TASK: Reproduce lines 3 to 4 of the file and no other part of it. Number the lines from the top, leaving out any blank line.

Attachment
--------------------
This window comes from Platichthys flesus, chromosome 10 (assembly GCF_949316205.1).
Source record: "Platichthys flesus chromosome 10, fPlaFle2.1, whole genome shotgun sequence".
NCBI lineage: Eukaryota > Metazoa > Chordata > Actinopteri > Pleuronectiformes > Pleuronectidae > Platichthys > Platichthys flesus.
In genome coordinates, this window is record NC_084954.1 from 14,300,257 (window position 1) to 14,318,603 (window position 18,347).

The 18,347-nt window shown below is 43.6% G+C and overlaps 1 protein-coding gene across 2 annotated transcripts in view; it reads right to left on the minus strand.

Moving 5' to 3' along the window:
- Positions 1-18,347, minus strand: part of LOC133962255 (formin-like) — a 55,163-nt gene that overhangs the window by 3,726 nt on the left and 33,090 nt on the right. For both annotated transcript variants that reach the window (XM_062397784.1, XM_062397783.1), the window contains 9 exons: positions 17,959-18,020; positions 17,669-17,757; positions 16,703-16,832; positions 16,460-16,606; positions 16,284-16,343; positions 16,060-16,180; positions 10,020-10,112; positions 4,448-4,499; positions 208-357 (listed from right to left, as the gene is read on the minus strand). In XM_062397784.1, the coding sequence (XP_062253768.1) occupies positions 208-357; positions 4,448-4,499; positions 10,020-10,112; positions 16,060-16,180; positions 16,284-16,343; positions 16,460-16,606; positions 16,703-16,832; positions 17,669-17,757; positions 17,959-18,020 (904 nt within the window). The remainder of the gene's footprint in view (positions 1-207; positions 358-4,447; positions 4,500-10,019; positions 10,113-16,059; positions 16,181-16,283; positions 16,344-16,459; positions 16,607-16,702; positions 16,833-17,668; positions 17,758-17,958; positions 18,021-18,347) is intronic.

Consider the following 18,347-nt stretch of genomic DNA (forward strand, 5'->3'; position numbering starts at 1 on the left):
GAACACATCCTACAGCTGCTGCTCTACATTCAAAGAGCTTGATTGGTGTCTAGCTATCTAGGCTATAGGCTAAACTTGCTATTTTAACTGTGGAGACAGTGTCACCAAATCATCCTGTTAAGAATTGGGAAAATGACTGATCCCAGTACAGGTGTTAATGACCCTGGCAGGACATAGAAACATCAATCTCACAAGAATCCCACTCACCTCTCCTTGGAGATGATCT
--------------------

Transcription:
NCBI lineage: Eukaryota > Metazoa > Chordata > Actinopteri > Pleuronectiformes > Pleuronectidae > Platichthys > Platichthys flesus.
In genome coordinates, this window is record NC_084954.1 from 14,300,257 (window position 1) to 14,318,603 (window position 18,347).